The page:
[More thoughts on “Ignore Everybody”.]

Once Ignore Everybody got successful, there were more than one naysayers out there, saying something like, “Well, truly creative people don’t need somebody to tell them how to do so, so your book doubtlessly deserves to fail, Loser.”

Heh. Well, yeah, Merry Christmas to you, too.

Fortunately, the book didn’t fail and secondly, though it may be true that extremely creative people don’t need to be told how, that is ONLY after the fact, after they have found their groove.

Before the fact, there’s tends to be a very long embryonic stage (late childhood and early adulthood, mostly, often lasting many years), where lots nurturing and encouragement is key.

Thirdly, the fact is even the most brilliant of geniuses lose their mojo sometimes, i.e. fall into disenchantment with their whole process and need a little jolt to get going again. Even the biggest Titan in this game is still only human. So reminding them of why they got into this game in the first pace could certainly be helpful.

Fourthly, for every genius out there *not* needing any help, there are hundreds of normal people in normal jobs who could use a little bit of extra creative Oomph! in their M.O., who could use a creative outlet in their lives, however modest.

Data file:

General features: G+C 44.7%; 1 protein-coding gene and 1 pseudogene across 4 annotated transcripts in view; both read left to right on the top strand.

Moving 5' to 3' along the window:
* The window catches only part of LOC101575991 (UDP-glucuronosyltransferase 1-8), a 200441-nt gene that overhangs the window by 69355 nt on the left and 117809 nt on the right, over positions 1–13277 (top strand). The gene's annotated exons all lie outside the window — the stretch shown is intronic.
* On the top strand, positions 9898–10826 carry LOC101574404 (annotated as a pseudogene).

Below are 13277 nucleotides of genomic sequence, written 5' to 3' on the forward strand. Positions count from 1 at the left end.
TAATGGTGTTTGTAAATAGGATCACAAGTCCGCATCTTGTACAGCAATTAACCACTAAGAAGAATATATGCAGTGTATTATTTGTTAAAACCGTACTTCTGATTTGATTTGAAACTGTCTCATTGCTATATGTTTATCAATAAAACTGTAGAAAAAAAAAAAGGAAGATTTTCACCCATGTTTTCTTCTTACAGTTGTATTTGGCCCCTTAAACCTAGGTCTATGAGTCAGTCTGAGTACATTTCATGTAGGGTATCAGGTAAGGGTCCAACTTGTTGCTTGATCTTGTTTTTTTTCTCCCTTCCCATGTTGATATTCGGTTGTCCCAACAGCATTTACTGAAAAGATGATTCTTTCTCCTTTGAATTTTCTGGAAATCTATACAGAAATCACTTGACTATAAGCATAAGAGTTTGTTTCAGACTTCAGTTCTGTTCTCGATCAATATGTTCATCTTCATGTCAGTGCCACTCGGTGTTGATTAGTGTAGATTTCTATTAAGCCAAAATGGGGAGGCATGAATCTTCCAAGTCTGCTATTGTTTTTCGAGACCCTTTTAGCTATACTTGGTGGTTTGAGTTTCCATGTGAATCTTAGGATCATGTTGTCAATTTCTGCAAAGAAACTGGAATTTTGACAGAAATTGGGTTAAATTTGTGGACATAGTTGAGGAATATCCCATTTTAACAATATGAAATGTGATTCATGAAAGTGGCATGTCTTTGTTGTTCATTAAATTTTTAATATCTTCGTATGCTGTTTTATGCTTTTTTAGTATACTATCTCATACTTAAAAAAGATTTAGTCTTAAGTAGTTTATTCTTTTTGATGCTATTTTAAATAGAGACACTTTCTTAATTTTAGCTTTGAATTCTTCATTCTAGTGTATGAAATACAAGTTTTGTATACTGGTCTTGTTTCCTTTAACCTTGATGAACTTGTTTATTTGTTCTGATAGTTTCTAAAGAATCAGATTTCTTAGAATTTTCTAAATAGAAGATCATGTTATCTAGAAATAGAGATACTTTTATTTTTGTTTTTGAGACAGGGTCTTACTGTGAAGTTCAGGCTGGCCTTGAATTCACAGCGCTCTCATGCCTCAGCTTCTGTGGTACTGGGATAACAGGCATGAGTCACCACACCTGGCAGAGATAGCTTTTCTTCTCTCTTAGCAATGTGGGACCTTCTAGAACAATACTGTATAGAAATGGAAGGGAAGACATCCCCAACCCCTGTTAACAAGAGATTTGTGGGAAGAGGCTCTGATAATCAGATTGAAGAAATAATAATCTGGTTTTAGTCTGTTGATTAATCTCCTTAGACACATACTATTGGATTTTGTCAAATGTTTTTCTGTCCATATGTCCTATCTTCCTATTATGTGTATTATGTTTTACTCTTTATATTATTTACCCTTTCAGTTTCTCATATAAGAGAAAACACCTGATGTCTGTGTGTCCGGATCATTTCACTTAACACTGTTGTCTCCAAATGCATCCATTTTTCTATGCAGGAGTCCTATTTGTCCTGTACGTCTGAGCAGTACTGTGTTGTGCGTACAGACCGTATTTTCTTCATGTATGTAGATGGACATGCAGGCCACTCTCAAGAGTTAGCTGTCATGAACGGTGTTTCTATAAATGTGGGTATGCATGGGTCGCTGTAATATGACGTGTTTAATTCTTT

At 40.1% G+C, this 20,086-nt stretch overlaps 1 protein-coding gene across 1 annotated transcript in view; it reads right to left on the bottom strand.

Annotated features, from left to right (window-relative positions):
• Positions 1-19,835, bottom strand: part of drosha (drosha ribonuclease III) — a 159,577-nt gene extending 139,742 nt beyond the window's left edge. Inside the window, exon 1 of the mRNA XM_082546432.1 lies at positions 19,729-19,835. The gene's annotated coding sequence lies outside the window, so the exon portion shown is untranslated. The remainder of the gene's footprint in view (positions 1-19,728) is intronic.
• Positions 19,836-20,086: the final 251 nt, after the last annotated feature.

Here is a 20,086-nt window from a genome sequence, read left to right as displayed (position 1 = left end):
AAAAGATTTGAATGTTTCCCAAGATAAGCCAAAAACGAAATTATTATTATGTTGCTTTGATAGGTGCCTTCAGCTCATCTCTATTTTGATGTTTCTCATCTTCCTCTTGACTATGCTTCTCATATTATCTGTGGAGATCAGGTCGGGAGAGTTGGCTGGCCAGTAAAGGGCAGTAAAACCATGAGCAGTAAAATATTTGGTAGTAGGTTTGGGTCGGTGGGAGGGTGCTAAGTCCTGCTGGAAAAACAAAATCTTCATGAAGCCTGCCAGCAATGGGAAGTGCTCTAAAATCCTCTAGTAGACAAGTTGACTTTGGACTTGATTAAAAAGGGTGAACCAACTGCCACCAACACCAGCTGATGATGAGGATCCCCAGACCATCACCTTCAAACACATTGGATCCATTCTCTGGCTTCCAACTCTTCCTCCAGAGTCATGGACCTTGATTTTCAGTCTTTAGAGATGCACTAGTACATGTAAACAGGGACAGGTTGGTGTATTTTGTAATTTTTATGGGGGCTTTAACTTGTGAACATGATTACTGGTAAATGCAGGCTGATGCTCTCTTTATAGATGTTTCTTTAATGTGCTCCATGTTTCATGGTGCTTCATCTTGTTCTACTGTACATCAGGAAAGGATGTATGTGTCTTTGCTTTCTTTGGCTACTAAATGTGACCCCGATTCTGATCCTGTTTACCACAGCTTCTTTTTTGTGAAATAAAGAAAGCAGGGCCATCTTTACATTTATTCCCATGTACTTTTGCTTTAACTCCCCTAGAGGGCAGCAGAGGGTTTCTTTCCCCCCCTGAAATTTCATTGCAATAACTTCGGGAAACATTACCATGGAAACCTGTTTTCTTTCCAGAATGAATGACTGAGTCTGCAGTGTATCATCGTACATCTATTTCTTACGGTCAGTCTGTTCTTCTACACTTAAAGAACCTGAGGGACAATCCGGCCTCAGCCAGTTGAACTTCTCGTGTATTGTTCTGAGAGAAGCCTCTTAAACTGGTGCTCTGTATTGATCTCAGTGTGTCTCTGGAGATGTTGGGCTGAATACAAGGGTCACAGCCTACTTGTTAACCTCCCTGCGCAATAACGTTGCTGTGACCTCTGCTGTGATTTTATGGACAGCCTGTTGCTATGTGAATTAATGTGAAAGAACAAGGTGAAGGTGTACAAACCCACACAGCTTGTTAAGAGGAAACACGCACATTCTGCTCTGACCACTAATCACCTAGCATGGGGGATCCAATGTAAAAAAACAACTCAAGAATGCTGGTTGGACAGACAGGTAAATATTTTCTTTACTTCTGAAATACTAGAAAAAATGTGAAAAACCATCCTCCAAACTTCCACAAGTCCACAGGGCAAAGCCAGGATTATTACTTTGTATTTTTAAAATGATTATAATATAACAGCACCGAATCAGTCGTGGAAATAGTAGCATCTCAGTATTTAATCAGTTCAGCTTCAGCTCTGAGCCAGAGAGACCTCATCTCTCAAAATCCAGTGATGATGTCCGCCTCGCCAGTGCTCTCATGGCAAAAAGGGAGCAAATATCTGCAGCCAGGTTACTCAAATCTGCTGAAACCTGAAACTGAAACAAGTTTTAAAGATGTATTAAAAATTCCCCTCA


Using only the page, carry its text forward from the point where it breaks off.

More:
Lastly, it’s the economy, Stupid. Companies are under increasing pressure to innovate nowadays, and that’s much more likely if the corporate culture allows more creativity to thrive within their midsts. So there’s an actual profit motive in there somewhere.

I’m not someone who gets all high and mighty about creativity (I prefer to think of it as something far simpler: a higher brain function that makes problem solving easier, not some kind of new-age, quasi-supernatural experience), but I still think it’s damn vital to our existence, and at least once in our careers, we owe it to ourselves to pay it some serious attention.

Not to mention, it’s a whole lot of fun when you do so. Cheers.